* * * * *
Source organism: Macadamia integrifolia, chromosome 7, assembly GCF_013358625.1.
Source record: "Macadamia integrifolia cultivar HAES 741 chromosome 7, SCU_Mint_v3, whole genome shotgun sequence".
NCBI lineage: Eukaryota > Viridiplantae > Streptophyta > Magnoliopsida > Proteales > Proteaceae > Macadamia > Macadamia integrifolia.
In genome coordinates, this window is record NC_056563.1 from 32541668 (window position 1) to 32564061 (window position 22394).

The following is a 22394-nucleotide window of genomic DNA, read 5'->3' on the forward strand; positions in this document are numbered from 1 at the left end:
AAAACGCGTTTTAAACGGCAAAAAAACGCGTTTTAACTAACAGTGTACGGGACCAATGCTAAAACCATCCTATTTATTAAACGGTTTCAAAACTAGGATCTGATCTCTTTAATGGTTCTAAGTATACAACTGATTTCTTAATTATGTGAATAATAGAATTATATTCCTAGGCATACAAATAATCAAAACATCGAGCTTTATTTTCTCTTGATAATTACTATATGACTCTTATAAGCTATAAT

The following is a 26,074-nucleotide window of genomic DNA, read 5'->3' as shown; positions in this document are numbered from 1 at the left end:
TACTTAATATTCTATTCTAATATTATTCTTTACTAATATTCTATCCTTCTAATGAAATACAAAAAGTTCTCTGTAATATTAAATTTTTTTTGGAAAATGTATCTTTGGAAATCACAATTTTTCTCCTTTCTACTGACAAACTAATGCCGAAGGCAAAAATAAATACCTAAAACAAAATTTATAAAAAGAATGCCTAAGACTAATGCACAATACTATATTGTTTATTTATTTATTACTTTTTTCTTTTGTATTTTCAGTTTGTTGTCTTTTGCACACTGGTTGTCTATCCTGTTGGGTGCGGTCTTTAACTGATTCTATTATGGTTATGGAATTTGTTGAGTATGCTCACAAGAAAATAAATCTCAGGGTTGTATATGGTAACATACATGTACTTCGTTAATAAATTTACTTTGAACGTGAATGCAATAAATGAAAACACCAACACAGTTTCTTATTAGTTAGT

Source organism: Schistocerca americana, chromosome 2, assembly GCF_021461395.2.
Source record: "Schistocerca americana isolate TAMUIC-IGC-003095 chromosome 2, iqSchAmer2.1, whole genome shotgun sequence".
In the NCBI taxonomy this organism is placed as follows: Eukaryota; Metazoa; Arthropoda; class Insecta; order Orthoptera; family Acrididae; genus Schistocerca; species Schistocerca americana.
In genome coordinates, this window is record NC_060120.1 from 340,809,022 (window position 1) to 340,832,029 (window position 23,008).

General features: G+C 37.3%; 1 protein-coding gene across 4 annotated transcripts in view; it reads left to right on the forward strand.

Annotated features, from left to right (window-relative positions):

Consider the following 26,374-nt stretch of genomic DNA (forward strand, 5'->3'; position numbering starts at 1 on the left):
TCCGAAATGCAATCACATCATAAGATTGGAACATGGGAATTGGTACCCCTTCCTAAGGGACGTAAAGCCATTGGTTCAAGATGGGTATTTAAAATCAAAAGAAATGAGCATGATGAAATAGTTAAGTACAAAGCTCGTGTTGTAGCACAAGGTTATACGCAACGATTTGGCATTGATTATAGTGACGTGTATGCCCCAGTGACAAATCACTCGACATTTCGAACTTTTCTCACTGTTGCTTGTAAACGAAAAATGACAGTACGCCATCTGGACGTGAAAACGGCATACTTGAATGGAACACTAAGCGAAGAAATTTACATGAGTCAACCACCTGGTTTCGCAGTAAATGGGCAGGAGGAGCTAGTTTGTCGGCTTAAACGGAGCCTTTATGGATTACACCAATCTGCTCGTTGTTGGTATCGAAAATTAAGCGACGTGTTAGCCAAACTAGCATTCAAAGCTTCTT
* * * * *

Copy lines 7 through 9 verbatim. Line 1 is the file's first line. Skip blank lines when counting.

The following is a 26,074-nucleotide window of genomic DNA, read 5'->3' as shown; positions in this document are numbered from 1 at the left end:
TACTTAATATTCTATTCTAATATTATTCTTTACTAATATTCTATCCTTCTAATGAAATACAAAAAGTTCTCTGTAATATTAAATTTTTTTTGGAAAATGTATCTTTGGAAATCACAATTTTTCTCCTTTCTACTGACAAACTAATGCCGAAGGCAAAAATAAATACCTAAAACAAAATTTATAAAAAGAATGCCTAAGACTAATGCACAATACTATATTGTTTATTTATTTATTACTTTTTTCTTTTGTATTTTCAGTTTGTTGTCTTTTGCACACTGGTTGTCTATCCTGTTGGGTGCGGTCTTTAACTGATTCTATTATGGTTATGGAATTTGTTGAGTATGCTCACAAGAAAATAAATCTCAGGGTTGTATATGGTAACATACATGTACTTCGTTAATAAATTTACTTTGAACGTGAATGCAATAAATGAAAACACCAACACAGTTTCTTATTAGTTAGT

Source organism: Schistocerca americana, chromosome 2, assembly GCF_021461395.2.